3D printing is the manufacture of three-dimensional objects using a digital model and a series of techniques which enable the model to be created through the addition of layer upon layer of material to obtain the object in the required size and shape, and with the desired characteristics.
The diversity of materials which can be used in 3D printing is large and increases every year. Today, the most commonly used materials are those derived from plastics, ceramics and metals, although other initiatives are currently being developed for printing using glass, concrete and biological material, amongst others. There are also a large variety of printing techniques depending on the material used and how it can be layered on the surface. Each of these techniques is aimed at achieving different properties in the finished object.
Almost any object can be printed with relative ease using existing techniques and materials appropriately, however complex its shape.
3D printing provides other advantages compared to traditional manufacturing: it can create unique pieces which can be subsequently repaired when required; it creates no waste (all the material is used in the final product); and printing can be carried out as and when required, avoiding both the need to store parts and the need to carry out soldering or assembly operations, something which is highly appropriate in certain settings.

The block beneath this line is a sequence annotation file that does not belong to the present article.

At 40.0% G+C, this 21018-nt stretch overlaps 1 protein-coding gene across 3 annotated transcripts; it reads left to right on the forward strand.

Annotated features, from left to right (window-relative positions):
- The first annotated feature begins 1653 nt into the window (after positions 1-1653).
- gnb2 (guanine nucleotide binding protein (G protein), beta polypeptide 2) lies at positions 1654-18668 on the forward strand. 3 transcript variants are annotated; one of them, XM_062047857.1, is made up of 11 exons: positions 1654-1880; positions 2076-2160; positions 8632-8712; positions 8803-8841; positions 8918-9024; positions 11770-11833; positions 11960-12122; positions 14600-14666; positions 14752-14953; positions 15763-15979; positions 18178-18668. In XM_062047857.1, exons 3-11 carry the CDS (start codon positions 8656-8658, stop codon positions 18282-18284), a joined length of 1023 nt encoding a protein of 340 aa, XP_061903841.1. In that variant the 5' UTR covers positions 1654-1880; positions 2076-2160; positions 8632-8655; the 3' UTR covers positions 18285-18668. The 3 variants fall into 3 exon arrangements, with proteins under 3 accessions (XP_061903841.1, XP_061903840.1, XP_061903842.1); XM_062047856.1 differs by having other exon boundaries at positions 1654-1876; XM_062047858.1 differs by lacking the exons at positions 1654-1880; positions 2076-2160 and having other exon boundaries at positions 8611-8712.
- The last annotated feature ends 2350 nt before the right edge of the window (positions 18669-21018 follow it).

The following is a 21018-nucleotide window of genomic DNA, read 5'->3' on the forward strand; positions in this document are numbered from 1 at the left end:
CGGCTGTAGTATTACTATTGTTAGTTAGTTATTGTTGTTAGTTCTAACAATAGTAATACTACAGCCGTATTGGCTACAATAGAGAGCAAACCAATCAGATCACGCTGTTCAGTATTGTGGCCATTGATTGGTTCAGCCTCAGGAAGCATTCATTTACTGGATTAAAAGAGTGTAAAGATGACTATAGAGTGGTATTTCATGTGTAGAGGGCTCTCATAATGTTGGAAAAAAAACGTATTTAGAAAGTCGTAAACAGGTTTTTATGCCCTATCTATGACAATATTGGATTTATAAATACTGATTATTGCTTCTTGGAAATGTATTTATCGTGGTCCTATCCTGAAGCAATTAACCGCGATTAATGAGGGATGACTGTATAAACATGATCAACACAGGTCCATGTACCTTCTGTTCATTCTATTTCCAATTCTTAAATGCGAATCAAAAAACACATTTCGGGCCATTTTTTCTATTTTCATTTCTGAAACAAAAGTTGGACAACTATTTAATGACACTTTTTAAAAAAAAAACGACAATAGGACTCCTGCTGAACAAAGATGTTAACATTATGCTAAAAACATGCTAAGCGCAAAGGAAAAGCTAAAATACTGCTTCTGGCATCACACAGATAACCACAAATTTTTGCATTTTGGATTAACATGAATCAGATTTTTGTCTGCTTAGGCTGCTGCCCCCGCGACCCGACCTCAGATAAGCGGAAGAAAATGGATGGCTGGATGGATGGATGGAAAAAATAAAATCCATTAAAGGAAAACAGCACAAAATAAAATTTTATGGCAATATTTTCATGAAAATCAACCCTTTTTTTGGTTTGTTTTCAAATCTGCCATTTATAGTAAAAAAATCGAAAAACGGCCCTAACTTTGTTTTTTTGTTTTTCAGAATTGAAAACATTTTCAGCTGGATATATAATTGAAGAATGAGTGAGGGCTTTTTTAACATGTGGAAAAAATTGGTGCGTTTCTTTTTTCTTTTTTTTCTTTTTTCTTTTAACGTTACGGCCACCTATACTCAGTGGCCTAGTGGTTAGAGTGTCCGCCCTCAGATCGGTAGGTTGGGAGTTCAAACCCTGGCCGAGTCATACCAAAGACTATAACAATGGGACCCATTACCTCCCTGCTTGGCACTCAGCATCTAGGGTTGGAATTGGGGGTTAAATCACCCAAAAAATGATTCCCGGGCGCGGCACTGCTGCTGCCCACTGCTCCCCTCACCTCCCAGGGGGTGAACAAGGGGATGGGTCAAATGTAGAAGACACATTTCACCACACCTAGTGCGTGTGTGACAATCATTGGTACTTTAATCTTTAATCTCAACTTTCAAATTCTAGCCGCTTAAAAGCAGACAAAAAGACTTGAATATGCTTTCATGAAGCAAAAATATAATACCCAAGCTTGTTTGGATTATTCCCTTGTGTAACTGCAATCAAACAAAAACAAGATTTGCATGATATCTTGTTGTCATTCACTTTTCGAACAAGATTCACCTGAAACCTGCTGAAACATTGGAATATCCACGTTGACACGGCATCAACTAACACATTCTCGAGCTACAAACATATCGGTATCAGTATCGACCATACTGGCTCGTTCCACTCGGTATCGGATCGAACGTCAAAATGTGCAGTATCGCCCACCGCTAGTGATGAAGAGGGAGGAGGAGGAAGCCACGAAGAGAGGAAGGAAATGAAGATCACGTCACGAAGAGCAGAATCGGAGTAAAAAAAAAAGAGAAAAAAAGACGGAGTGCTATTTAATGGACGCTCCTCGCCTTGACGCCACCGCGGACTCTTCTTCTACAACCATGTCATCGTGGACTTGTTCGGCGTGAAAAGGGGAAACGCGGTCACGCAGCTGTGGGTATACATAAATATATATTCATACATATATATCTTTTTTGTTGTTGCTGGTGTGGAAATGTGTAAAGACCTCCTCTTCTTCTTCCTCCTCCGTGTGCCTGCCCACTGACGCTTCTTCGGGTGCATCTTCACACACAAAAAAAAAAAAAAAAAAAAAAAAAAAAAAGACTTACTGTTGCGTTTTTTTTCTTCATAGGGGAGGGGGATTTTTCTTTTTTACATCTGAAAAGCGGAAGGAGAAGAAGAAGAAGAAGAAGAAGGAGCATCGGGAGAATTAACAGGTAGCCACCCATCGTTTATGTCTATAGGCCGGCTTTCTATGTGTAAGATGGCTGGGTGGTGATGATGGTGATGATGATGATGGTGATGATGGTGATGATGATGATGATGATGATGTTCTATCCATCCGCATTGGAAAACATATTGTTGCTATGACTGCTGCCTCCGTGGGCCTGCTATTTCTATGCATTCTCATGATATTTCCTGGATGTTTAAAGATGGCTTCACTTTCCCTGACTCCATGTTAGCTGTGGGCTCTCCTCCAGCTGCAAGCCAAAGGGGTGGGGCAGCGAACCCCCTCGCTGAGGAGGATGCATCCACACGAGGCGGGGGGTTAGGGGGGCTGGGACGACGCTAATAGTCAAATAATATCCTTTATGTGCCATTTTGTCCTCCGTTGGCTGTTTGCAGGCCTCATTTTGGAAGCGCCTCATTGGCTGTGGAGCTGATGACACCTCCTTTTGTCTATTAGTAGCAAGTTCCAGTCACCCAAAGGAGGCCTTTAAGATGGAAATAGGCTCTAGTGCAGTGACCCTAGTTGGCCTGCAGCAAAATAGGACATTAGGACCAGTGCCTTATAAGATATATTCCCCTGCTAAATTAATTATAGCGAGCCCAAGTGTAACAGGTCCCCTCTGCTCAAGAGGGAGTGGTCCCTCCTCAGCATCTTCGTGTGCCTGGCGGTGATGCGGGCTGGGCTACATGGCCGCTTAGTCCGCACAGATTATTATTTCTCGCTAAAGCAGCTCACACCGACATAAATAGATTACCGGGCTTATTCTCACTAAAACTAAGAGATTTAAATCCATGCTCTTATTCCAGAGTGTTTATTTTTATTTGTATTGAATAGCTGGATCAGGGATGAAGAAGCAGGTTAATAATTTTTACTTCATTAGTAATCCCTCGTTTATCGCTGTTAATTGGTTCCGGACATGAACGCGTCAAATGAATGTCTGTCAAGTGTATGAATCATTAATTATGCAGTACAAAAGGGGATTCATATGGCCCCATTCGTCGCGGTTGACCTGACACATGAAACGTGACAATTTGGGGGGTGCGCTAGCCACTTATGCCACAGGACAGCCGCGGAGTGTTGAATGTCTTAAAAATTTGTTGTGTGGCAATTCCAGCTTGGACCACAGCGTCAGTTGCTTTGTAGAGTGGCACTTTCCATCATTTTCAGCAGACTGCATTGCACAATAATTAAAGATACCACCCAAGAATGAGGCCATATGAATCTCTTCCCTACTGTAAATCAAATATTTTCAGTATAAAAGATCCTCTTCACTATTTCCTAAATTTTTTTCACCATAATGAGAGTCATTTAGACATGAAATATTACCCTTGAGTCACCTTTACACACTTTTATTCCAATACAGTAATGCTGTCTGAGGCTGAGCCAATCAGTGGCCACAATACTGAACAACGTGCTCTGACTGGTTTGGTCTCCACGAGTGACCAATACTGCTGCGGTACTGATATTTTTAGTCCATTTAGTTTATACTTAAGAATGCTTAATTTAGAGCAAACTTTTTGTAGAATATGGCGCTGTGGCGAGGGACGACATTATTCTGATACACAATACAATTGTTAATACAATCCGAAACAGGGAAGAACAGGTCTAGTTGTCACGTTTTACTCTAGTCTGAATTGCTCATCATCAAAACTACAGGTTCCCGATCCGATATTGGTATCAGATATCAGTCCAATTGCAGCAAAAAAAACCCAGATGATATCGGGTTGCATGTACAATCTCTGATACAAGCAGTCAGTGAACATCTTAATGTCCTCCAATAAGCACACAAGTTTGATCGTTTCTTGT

The Digital Hub has staff specialising in 3D printing and own printing equipment and materials to carry out initiatives of this type. Moreover, it works with technological centres specialising in high-specification 3D printing in the most demanding scenarios. Such centres have the capacity not only to design and print, but also to simulate and test the properties of the resulting materials, subjecting the printed objects to the same conditions they would encounter in a real-life setting. This provides guarantees for use of the technology in existing business processes.
Some of the projects and initiatives carried out by the Digital Hub together with the different business units are:
- Repair of railway lines by layering of metallic material on the worn parts. (Amey)
- Printing of plastic models to scale, adding value to tendering processes (Ferrovial Services).
- Design and prototype manufacture of a moving trolley for transporting light materials on railway lines (Ferrovial Agroman)
- Ferrovial Agroman and the Digital Hub are currently working together to explore new applications of 3D printing in construction.
3D printing will allow Ferrovial to design and build unique pieces, manufacture prototypes for new concepts and designs, and repair damaged assets quickly and, in many cases, with a significant reduction in cost when compared to the purchase of new pieces.